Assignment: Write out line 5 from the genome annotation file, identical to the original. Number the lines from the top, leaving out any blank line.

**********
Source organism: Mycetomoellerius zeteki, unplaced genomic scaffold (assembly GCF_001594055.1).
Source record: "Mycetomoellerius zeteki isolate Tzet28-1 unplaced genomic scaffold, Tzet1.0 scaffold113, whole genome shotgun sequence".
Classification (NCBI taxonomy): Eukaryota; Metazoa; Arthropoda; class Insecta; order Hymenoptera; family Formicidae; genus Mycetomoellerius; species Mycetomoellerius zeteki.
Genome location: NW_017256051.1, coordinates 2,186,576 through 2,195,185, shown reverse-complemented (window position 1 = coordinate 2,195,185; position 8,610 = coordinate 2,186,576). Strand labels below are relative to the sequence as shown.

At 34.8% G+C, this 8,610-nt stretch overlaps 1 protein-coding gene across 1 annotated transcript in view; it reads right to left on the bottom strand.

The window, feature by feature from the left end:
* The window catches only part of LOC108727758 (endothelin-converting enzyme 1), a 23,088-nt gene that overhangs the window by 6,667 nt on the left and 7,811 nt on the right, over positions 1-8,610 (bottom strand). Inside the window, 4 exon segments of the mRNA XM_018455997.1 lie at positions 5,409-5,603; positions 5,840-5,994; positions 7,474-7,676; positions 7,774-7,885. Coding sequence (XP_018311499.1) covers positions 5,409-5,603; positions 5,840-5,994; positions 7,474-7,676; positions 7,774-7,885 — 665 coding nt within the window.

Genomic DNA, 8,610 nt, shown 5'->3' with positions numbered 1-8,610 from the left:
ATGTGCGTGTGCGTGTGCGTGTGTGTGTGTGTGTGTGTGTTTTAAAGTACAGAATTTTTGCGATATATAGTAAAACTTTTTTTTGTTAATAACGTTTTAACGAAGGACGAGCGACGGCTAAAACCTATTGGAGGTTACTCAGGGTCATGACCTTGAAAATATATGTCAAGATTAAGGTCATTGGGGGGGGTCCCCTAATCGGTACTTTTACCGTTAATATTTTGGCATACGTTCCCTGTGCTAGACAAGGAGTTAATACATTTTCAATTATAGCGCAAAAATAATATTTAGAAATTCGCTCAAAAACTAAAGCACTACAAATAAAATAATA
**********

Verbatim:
At 34.8% G+C, this 8,610-nt stretch overlaps 1 protein-coding gene across 1 annotated transcript in view; it reads right to left on the bottom strand.